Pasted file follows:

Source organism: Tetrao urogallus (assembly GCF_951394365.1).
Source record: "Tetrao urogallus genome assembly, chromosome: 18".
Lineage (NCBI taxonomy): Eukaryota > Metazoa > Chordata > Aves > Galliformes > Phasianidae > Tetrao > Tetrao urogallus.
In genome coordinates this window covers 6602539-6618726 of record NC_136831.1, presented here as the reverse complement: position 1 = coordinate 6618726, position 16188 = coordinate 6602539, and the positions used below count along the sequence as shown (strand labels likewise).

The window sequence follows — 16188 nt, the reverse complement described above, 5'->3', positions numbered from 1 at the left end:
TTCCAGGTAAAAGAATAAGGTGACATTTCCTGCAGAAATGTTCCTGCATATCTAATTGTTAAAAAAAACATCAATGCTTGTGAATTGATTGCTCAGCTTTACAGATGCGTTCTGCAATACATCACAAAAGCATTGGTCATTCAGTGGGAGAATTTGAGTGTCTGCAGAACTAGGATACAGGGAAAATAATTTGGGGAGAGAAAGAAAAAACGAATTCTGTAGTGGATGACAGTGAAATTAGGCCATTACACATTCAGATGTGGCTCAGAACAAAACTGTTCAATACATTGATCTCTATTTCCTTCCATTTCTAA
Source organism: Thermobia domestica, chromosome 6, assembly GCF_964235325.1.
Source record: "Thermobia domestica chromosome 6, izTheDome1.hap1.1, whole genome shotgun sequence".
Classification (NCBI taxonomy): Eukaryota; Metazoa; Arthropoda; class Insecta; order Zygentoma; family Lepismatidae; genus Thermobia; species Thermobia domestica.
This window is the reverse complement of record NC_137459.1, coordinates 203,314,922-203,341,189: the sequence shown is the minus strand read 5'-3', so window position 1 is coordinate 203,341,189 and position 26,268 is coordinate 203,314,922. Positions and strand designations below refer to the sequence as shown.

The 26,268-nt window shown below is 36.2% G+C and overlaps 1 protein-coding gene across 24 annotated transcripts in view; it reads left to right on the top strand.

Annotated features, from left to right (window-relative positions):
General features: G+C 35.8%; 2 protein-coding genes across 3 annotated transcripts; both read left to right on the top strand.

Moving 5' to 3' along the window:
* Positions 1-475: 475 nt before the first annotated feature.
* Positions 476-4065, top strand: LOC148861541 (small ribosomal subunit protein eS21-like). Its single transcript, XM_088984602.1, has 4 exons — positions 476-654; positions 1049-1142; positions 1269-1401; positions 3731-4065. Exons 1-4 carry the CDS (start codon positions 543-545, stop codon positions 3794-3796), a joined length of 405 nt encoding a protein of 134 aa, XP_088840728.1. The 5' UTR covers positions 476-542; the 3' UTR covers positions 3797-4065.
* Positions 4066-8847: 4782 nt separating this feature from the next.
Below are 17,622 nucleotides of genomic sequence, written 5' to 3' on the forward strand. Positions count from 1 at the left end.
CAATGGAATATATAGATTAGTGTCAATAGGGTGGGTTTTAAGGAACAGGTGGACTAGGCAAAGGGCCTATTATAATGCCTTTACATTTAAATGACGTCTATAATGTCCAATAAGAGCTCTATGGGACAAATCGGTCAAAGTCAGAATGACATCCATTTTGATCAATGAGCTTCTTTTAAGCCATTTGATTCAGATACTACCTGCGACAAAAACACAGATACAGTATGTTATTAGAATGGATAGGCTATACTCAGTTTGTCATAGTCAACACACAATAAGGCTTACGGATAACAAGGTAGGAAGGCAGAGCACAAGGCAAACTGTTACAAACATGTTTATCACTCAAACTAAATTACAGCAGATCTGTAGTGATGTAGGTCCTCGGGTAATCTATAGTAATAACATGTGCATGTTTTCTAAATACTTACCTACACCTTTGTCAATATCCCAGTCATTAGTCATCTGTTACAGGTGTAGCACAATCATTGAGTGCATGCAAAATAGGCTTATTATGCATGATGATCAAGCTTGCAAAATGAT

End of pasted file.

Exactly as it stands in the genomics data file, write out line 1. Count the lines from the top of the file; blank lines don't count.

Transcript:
Source organism: Tetrao urogallus (assembly GCF_951394365.1).